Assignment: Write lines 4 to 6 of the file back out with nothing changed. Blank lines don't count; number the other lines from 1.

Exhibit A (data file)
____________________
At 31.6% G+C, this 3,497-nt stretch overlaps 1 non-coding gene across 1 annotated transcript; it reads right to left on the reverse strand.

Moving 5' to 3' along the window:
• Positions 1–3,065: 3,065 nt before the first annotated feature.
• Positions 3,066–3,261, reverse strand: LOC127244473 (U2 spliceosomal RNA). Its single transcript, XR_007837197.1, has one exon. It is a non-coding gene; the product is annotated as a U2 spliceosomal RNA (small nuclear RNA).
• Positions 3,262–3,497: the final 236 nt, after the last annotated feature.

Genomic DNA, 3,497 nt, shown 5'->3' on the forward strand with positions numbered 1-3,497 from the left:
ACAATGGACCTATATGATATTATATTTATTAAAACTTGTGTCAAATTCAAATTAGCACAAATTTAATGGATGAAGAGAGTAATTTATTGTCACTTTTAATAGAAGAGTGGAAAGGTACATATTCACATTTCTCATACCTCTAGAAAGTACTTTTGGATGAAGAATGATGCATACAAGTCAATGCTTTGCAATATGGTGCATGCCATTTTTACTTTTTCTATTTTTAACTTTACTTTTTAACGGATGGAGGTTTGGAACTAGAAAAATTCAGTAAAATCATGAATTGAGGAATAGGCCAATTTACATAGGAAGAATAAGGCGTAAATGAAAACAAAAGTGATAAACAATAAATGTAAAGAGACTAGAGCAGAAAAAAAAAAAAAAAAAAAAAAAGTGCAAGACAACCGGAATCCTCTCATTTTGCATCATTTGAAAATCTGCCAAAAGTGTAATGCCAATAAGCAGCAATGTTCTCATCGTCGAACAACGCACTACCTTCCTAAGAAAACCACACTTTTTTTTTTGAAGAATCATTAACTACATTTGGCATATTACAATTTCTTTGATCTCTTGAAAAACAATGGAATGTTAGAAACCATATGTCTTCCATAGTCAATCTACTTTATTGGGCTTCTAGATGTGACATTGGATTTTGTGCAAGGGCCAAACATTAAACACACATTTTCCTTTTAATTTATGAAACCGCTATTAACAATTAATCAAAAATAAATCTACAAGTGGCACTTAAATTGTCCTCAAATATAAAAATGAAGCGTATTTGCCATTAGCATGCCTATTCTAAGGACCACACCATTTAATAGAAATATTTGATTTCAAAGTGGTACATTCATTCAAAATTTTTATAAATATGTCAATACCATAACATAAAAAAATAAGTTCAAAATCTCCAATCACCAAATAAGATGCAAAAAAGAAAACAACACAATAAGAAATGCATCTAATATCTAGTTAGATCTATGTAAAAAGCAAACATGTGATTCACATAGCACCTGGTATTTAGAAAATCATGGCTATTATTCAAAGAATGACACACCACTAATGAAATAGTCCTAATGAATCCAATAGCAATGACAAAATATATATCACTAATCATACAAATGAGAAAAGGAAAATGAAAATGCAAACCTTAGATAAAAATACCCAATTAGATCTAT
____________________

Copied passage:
• Positions 3,066–3,261, reverse strand: LOC127244473 (U2 spliceosomal RNA). Its single transcript, XR_007837197.1, has one exon. It is a non-coding gene; the product is annotated as a U2 spliceosomal RNA (small nuclear RNA).
• Positions 3,262–3,497: the final 236 nt, after the last annotated feature.

Genomic DNA, 3,497 nt, shown 5'->3' on the forward strand with positions numbered 1-3,497 from the left: